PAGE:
Bruno: The Case Against Tenure Seems Weak
It's often too easy to talk about, say, teacher tenure protections in terms of generalities and platitudes, but when those ideas are on trial people seem to feel additional pressure to be a bit more specific.
So, for example, last week Dan Weisberg took to the TNTP blog to argue that the Vergara plaintiffs are obviously correct to challenge California's tenure rules because those rules force "administrators to grant or deny permanent employment to teachers after just 18 months in the classroom".
In Weisberg's view, this is a problem because a year-and-a-half is "well before school leaders have time to meaningfully assess a teacher’s influence on student learning". If he thinks the argument warrants further elaboration, he doesn't provide it.
With the argument laid out so clearly it's possible to evaluate it.
Below the fold, I'll explain why at least two of Weisberg's assumptions seem questionable.
First, while the norms and narratives in education might be unusual in this regard, in most other contexts we would probably consider 18 months a very long time for managers to remain agnostic about employee quality.
It's actually not obvious why Weisberg thinks a year-and-a-half is inadequate for meaningful employee evaluations. He provides no elaboration on that point, nor does he explain why the granting of tenure necessarily precludes additional meaningful evaluations in the future.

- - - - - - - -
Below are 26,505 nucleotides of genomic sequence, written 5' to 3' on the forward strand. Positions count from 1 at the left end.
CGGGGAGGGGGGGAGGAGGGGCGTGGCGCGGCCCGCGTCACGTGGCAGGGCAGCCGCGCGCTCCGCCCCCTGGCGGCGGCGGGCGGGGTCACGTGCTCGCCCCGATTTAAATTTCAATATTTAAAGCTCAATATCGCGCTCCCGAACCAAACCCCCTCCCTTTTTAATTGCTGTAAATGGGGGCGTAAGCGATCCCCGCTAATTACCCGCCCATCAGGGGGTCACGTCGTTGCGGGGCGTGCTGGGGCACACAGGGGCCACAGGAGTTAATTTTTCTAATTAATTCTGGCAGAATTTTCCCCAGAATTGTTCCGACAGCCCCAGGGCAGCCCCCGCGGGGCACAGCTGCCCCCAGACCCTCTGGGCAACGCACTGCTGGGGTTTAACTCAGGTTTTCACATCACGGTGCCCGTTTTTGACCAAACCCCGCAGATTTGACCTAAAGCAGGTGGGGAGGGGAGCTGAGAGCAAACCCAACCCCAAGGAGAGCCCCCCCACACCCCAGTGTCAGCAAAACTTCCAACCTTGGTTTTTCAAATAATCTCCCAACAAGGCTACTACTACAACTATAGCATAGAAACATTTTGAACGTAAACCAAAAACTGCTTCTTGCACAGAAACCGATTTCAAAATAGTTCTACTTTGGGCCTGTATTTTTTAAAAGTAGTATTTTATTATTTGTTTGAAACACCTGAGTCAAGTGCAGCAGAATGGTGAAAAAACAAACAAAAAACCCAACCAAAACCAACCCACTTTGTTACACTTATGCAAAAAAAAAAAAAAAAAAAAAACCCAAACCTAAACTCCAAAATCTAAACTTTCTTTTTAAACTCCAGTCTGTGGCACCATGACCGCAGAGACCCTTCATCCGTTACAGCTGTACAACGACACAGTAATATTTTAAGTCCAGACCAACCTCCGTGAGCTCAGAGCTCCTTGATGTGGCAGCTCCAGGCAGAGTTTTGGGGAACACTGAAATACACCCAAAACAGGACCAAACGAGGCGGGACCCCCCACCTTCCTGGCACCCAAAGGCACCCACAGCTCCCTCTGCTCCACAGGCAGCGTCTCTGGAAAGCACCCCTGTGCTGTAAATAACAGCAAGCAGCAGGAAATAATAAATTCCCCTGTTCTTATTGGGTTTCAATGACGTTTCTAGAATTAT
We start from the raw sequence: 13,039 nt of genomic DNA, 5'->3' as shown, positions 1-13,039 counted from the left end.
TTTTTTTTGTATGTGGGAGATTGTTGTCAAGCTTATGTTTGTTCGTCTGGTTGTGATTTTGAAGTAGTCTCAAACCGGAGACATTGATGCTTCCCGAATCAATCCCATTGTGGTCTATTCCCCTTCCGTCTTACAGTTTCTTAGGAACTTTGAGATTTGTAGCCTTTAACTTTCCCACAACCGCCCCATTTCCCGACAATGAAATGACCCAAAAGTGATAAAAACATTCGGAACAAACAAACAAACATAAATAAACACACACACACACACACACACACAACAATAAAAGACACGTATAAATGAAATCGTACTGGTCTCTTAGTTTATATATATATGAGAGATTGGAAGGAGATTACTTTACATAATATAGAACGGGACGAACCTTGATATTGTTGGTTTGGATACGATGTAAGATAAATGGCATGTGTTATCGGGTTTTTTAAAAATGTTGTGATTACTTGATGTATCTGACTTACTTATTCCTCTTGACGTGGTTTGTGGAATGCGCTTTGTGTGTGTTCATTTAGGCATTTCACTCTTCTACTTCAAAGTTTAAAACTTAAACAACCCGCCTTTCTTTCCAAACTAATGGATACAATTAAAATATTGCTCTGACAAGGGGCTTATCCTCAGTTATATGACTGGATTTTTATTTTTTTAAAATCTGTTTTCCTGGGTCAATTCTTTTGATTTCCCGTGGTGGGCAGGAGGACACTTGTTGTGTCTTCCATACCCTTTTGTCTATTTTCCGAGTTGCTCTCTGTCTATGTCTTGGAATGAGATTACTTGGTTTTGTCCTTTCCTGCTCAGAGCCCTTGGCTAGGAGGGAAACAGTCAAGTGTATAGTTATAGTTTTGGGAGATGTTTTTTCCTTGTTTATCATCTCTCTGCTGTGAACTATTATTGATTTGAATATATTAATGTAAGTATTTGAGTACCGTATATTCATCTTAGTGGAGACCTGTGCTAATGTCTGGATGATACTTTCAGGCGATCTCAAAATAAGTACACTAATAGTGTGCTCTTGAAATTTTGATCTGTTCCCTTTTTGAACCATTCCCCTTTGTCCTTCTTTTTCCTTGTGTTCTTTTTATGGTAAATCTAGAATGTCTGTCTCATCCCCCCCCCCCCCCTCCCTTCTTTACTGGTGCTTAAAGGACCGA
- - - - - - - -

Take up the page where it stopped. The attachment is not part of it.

But even if we assume that Weisberg is right and that administrators need more than 500 calendar days - including more than 250 work days - to get a feel for whether their teachers are any good, why would we frame that as a problem with tenure?
If a teacher can spend 18 months on the job without being meaningfully evaluated, we should probably think of that primarily either as an administrator quality (or workload) problem or as a symptom of a poor collective understanding of what good teaching looks like.
In other words, it's not clear that Weisberg has identified a real problem and even if he has he seems to have misdiagnosed it.
Second, while it's true in a technical sense to say that California's tenure rules "force" administrators to make tenure decisions after 18 months, this is a misleading way of thinking about the way the rules play out in practice.
In reality, administrators mostly seem not to want to dismiss newer teachers anyway. This suggests that California's tenure rules aren't restricting principals to a very large degree.
If administrators mostly want their teachers to return the following year, "permanent status" (i.e., tenure) is something principals can offer them as an incentive.
So if we "fix" tenure by mandating longer probationary periods for teachers what we're really doing is tying principals' hands, preventing them from offering tenure to teachers they'd like to keep.
None of which is to say tenure arrangements couldn't be improved in various ways. My understanding, for example, is that even in some California districts contracts allow principals to recommend extensions of the probationary period for individual teachers, a reform that may be sensible.
Reformers, however, seem to have a very simplistic view of "the problem" (such as it is) and this is likely to lead to to many "fixes" that are unlikely to work as intended.